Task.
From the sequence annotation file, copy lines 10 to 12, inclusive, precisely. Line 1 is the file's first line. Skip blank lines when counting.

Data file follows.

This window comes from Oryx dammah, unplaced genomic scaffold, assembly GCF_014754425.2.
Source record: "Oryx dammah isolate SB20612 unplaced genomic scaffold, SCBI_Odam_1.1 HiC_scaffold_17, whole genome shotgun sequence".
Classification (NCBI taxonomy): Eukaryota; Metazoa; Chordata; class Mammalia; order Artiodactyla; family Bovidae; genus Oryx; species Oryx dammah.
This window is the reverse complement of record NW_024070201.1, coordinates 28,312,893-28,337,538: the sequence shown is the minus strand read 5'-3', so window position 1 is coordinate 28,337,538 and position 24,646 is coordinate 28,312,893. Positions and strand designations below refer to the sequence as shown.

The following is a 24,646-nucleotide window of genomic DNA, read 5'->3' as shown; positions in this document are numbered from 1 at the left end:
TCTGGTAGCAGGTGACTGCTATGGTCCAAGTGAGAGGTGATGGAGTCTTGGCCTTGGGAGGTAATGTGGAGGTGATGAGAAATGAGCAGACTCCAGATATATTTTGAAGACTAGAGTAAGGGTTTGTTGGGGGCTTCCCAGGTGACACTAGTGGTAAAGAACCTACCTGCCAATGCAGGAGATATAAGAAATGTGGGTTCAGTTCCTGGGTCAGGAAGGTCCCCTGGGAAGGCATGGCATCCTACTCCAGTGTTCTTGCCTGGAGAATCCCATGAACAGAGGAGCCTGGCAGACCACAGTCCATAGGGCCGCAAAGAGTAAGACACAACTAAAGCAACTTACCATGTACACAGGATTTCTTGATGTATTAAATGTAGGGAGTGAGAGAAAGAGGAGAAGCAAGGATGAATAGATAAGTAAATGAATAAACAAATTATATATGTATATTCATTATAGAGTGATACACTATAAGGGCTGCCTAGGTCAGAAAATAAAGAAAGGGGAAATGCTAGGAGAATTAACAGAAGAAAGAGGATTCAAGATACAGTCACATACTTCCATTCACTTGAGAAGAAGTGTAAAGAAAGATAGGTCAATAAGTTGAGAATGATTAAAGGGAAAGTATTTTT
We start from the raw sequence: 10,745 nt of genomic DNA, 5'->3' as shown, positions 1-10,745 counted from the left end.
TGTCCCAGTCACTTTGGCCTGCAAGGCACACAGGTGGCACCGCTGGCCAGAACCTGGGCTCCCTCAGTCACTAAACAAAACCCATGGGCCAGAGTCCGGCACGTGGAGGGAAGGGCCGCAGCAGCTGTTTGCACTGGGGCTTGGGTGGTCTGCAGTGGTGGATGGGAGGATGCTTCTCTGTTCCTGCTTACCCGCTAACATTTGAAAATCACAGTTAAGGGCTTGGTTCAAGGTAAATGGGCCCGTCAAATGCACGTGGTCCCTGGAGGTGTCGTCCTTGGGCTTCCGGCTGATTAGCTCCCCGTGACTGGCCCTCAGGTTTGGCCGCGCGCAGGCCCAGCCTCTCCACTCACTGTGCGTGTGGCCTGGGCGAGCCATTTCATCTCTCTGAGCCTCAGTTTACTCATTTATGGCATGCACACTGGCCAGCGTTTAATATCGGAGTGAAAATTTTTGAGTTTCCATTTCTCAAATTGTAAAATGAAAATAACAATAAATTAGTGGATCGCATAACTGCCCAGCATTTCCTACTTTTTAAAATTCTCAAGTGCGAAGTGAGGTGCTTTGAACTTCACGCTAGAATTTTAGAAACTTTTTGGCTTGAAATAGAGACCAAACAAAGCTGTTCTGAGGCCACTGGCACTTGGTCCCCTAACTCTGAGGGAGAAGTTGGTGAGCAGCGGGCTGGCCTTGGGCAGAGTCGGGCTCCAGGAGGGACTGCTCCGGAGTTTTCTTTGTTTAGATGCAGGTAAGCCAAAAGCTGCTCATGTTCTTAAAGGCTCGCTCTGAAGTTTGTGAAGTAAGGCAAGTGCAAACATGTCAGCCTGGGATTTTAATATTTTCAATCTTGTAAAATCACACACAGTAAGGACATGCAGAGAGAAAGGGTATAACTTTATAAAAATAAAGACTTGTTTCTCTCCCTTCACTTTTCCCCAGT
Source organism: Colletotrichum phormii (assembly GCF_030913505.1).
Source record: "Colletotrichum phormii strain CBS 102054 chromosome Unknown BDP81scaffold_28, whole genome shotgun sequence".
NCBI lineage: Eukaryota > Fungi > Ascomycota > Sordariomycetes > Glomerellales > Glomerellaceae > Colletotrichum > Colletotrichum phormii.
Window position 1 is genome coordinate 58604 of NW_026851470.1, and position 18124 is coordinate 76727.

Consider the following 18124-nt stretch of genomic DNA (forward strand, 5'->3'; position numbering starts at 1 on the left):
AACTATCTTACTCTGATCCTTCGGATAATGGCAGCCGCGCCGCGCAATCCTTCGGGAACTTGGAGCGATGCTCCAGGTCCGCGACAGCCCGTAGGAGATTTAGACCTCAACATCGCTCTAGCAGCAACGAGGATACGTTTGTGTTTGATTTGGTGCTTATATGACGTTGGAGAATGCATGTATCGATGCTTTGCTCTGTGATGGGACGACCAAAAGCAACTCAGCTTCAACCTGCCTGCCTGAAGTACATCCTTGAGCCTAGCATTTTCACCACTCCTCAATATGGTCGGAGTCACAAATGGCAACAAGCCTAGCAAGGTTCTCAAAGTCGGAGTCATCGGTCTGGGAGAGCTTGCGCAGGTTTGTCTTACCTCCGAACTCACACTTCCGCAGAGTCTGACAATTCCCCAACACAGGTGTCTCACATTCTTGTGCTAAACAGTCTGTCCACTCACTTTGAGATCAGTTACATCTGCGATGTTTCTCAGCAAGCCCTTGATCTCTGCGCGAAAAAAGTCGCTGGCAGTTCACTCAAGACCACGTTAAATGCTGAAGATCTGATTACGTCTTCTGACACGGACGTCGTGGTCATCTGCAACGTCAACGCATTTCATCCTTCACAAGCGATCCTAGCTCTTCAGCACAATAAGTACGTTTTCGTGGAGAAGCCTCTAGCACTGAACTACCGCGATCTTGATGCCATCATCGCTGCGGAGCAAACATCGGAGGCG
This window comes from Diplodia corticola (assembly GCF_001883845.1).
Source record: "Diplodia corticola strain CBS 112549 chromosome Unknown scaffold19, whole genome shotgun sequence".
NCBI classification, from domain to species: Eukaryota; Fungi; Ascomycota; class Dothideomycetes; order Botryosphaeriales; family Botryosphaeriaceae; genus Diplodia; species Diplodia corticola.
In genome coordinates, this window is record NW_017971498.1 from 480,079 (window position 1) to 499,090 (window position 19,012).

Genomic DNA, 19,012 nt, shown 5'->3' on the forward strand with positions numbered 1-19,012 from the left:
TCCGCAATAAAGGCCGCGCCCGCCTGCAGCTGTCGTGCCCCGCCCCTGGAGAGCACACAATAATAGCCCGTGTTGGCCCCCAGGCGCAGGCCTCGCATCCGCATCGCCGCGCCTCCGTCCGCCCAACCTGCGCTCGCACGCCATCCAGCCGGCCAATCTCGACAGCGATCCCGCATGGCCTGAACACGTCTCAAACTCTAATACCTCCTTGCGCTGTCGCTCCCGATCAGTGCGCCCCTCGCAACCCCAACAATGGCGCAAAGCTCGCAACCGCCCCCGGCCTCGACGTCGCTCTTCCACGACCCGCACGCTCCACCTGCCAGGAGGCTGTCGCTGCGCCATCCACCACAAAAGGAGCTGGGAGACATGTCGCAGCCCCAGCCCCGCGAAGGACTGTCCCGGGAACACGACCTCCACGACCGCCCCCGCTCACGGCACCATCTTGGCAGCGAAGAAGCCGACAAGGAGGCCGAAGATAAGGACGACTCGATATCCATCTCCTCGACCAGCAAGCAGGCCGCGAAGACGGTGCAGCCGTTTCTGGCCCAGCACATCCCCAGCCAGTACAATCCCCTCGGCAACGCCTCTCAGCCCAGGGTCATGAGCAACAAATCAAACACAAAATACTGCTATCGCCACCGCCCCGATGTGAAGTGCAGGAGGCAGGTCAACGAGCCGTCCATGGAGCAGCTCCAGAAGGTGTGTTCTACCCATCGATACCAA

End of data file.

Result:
Source record: "Colletotrichum phormii strain CBS 102054 chromosome Unknown BDP81scaffold_28, whole genome shotgun sequence".
NCBI lineage: Eukaryota > Fungi > Ascomycota > Sordariomycetes > Glomerellales > Glomerellaceae > Colletotrichum > Colletotrichum phormii.
Window position 1 is genome coordinate 58604 of NW_026851470.1, and position 18124 is coordinate 76727.